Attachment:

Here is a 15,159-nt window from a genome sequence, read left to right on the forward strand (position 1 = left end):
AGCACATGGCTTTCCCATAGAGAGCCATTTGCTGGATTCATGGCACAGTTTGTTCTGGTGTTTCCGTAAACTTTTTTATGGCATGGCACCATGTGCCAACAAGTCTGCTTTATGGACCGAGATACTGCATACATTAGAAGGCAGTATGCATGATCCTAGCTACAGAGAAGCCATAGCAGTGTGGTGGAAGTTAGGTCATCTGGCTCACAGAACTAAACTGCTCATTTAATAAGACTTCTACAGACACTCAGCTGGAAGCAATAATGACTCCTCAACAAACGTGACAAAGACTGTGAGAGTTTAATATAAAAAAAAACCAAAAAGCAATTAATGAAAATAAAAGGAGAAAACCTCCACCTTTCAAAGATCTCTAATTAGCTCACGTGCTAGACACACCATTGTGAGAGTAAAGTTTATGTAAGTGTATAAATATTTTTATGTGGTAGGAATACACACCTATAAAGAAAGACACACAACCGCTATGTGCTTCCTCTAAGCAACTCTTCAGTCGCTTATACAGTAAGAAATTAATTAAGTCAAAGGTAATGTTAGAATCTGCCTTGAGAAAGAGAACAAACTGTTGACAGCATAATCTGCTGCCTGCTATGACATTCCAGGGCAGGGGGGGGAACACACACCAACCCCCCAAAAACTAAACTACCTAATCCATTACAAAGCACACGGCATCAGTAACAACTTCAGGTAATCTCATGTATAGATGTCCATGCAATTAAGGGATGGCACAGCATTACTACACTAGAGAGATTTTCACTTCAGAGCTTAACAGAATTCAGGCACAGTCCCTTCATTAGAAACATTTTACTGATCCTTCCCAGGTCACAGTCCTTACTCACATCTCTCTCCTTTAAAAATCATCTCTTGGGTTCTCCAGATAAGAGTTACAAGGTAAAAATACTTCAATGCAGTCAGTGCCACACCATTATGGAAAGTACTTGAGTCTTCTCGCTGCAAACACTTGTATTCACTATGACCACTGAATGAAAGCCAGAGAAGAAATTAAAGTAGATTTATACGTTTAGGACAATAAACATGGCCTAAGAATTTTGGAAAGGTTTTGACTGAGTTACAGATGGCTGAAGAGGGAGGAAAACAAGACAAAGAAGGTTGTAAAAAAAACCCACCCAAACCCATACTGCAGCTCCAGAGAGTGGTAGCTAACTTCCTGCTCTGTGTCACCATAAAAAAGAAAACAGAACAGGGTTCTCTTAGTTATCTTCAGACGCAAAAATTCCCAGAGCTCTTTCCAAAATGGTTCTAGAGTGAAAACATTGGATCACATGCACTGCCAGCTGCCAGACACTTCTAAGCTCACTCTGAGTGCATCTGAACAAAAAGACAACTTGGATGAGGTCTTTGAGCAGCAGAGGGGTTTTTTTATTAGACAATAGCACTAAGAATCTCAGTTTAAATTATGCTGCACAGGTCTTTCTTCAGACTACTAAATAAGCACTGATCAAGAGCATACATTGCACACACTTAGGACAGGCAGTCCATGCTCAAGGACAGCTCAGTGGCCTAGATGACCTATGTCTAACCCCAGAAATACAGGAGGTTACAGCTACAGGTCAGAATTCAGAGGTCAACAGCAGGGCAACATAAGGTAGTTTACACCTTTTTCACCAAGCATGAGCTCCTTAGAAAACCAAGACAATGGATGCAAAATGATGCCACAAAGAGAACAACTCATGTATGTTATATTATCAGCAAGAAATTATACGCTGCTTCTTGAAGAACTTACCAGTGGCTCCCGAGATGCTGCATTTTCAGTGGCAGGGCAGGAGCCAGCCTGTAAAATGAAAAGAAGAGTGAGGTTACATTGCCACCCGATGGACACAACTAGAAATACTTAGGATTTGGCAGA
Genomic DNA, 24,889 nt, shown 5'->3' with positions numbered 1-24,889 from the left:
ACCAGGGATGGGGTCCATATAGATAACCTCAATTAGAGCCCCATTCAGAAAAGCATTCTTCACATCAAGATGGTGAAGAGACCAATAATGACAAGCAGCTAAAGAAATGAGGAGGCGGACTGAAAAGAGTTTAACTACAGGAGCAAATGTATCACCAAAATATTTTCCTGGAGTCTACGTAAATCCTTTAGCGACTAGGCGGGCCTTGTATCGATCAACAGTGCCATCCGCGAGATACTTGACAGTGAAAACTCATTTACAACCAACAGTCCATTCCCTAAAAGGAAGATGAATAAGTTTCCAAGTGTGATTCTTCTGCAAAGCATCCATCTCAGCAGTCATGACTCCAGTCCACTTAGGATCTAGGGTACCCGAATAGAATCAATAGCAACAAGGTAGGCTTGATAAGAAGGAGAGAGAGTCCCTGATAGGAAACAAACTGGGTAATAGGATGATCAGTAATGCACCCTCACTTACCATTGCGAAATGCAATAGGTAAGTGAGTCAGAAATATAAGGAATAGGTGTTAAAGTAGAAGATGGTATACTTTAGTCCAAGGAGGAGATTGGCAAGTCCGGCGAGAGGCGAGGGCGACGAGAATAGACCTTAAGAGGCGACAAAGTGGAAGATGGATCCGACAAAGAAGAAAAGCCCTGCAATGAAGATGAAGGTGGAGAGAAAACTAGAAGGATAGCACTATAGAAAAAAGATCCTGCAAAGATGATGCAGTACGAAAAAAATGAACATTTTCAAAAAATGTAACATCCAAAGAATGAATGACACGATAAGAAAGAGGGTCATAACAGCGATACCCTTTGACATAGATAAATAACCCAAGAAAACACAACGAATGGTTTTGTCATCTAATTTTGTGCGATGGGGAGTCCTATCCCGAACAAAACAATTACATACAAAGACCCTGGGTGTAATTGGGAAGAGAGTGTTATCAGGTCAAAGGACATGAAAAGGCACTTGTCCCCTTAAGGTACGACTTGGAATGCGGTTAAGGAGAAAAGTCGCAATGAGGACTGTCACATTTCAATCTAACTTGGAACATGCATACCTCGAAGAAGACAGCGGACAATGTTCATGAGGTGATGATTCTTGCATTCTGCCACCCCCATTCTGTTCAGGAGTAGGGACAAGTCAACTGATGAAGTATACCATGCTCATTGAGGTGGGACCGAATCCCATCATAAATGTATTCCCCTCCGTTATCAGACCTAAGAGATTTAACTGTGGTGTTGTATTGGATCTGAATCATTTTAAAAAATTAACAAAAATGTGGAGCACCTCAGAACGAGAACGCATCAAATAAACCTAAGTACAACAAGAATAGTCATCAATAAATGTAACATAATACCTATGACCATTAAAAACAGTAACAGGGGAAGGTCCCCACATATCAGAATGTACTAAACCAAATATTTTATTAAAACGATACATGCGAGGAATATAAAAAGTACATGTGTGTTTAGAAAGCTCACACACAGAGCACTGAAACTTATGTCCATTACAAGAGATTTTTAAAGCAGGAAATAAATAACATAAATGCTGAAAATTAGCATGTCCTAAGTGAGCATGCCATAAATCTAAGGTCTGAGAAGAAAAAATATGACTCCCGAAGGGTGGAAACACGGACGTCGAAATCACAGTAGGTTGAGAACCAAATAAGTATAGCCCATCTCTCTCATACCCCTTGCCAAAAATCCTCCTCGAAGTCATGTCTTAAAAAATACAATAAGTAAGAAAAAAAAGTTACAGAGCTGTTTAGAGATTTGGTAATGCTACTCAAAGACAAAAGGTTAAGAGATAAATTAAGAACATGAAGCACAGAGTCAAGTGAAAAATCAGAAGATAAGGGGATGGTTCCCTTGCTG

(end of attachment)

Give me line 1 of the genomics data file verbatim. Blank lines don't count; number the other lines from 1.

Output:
Here is a 15,159-nt window from a genome sequence, read left to right on the forward strand (position 1 = left end):